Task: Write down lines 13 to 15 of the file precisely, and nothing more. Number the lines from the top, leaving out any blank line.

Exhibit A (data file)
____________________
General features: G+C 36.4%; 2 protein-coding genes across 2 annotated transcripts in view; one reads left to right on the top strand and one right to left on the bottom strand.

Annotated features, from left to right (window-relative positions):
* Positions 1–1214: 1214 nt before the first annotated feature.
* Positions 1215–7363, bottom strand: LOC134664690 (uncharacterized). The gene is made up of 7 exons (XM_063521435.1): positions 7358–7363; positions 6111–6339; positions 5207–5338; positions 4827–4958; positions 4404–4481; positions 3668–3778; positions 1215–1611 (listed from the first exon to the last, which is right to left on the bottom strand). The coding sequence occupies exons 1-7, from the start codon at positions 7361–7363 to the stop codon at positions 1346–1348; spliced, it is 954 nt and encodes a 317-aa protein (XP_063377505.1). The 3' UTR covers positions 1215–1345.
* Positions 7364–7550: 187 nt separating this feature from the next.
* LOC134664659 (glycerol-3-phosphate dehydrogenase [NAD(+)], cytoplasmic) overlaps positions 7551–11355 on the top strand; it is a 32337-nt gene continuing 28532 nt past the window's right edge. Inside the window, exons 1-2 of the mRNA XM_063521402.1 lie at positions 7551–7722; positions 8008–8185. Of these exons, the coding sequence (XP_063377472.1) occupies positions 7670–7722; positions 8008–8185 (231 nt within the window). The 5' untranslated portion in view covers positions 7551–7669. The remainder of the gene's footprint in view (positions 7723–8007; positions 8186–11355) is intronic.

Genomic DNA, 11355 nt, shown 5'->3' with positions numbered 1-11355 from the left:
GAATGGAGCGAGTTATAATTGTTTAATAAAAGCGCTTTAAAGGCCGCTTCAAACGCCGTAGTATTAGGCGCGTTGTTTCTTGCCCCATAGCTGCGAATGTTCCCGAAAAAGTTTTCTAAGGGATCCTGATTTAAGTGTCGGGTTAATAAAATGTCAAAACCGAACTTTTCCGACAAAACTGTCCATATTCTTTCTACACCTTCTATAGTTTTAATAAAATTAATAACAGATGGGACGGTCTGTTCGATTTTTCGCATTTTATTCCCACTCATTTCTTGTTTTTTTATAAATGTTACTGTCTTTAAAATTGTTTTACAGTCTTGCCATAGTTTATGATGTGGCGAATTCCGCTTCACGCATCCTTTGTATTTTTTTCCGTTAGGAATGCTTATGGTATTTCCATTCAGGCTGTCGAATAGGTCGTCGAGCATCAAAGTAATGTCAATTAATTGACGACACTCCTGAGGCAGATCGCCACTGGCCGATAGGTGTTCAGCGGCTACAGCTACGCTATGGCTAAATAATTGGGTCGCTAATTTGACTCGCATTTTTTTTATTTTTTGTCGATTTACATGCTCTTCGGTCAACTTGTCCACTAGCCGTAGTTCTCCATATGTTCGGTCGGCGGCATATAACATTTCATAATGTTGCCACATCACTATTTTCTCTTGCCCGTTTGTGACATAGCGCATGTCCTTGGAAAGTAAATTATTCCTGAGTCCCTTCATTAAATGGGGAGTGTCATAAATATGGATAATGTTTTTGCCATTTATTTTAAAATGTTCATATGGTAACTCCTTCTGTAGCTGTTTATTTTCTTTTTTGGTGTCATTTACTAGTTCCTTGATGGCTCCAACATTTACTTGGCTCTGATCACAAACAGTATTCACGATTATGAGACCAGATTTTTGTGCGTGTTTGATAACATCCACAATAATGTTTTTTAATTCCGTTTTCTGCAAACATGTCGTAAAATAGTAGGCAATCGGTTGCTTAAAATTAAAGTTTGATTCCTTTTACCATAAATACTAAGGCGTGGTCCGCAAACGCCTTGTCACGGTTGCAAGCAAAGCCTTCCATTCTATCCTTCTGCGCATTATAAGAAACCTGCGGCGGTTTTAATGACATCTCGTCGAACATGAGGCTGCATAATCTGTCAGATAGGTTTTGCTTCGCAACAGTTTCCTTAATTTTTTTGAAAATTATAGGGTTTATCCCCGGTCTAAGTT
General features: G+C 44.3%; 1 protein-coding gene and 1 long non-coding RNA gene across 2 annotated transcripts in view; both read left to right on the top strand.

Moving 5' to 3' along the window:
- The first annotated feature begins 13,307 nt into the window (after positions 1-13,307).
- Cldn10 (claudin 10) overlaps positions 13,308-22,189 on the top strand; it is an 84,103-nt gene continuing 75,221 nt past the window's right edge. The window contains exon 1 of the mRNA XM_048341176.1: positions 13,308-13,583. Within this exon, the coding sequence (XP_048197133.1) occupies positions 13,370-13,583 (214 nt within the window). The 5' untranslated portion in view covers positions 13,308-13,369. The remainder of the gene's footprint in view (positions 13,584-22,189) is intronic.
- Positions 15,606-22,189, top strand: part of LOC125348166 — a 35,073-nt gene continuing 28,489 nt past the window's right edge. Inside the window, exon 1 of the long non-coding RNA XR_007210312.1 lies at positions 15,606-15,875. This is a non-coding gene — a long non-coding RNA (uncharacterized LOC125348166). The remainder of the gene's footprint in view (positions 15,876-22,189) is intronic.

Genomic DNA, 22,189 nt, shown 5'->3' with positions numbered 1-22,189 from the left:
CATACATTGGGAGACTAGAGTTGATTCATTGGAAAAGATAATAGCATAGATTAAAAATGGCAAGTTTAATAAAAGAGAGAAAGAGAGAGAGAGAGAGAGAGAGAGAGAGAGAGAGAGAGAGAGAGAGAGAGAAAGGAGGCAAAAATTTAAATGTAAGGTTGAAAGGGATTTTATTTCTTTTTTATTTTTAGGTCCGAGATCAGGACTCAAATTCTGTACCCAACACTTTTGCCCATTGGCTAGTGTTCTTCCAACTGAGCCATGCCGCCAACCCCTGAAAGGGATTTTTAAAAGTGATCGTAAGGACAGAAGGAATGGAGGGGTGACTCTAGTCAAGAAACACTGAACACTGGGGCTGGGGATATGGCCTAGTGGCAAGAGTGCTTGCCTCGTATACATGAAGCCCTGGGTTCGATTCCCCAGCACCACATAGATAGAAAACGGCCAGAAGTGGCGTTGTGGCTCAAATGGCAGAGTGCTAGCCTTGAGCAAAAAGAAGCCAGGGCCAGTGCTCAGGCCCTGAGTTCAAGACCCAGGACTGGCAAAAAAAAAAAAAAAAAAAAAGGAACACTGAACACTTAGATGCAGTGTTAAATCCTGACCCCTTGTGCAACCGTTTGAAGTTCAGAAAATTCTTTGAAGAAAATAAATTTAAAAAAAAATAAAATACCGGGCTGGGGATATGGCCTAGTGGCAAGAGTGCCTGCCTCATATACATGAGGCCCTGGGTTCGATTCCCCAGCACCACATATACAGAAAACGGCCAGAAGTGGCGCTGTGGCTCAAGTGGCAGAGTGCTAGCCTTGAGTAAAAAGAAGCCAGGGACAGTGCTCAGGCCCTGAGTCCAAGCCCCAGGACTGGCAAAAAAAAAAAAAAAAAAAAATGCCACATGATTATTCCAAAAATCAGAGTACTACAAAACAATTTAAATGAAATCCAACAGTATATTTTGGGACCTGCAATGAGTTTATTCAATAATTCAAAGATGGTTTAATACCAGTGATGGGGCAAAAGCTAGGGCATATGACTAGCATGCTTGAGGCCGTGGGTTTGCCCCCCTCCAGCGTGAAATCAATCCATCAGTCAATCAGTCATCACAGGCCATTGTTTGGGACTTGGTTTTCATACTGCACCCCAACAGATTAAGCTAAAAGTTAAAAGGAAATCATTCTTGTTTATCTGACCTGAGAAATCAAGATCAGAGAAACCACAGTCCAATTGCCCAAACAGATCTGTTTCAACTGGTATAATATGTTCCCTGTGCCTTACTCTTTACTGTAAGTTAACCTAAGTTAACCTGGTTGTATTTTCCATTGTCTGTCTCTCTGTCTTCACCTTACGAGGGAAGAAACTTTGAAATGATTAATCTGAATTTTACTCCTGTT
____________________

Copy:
- Positions 15,606-22,189, top strand: part of LOC125348166 — a 35,073-nt gene continuing 28,489 nt past the window's right edge. Inside the window, exon 1 of the long non-coding RNA XR_007210312.1 lies at positions 15,606-15,875. This is a non-coding gene — a long non-coding RNA (uncharacterized LOC125348166). The remainder of the gene's footprint in view (positions 15,876-22,189) is intronic.

Genomic DNA, 22,189 nt, shown 5'->3' with positions numbered 1-22,189 from the left:
CATACATTGGGAGACTAGAGTTGATTCATTGGAAAAGATAATAGCATAGATTAAAAATGGCAAGTTTAATAAAAGAGAGAAAGAGAGAGAGAGAGAGAGAGAGAGAGAGAGAGAGAGAGAGAGAGAGAGAGAAAGGAGGCAAAAATTTAAATGTAAGGTTGAAAGGGATTTTATTTCTTTTTTATTTTTAGGTCCGAGATCAGGACTCAAATTCTGTACCCAACACTTTTGCCCATTGGCTAGTGTTCTTCCAACTGAGCCATGCCGCCAACCCCTGAAAGGGATTTTTAAAAGTGATCGTAAGGACAGAAGGAATGGAGGGGTGACTCTAGTCAAGAAACACTGAACACTGGGGCTGGGGATATGGCCTAGTGGCAAGAGTGCTTGCCTCGTATACATGAAGCCCTGGGTTCGATTCCCCAGCACCACATAGATAGAAAACGGCCAGAAGTGGCGTTGTGGCTCAAATGGCAGAGTGCTAGCCTTGAGCAAAAAGAAGCCAGGGCCAGTGCTCAGGCCCTGAGTTCAAGACCCAGGACTGGCAAAAAAAAAAAAAAAAAAAAAGGAACACTGAACACTTAGATGCAGTGTTAAATCCTGACCCCTTGTGCAACCGTTTGAAGTTCAGAAAATTCTTTGAAGAAAATAAATTTAAAAAAAAATAAAATACCGGGCTGGGGATATGGCCTAGTGGCAAGAGTGCCTGCCTCATATACATGAGGCCCTGGGTTCGATTCCCCAGCACCACATATACAGAAAACGGCCAGAAGTGGCGCTGTGGCTCAAGTGGCAGAGTGCTAGCCTTGAGTAAAAAGAAGCCAGGGACAGTGCTCAGGCCCTGAGTCCAAGCCCCAGGACTGGCAAAAAAAAAAAAAAAAAAAAATGCCACATGATTATTCCAAAAATCAGAGTACTACAAAACAATTTAAATGAAATCCAACAGTATATTTTGGGACCTGCAATGAGTTTATTCAATAATTCAAAGATGGTTTAATACCAGTGATGGGGCAAAAGCTAGGGCATATGACTAGCATGCTTGAGGCCGTGGGTTTGCCCCCCTCCAGCGTGAAATCAATCCATCAGTCAATCAGTCATCACAGGCCATTGTTTGGGACTTGGTTTTCATACTGCACCCCAACAGATTAAGCTAAAAGTTAAAAGGAAATCATTCTTGTTTATCTGACCTGAGAAATCAAGATCAGAGAAACCACAGTCCAATTGCCCAAACAGATCTGTTTCAACTGGTATAATATGTTCCCTGTGCCTTACTCTTTACTGTAAGTTAACCTAAGTTAACCTGGTTGTATTTTCCATTGTCTGTCTCTCTGTCTTCACCTTACGAGGGAAGAAACTTTGAAATGATTAATCTGAATTTTACTCCTGTT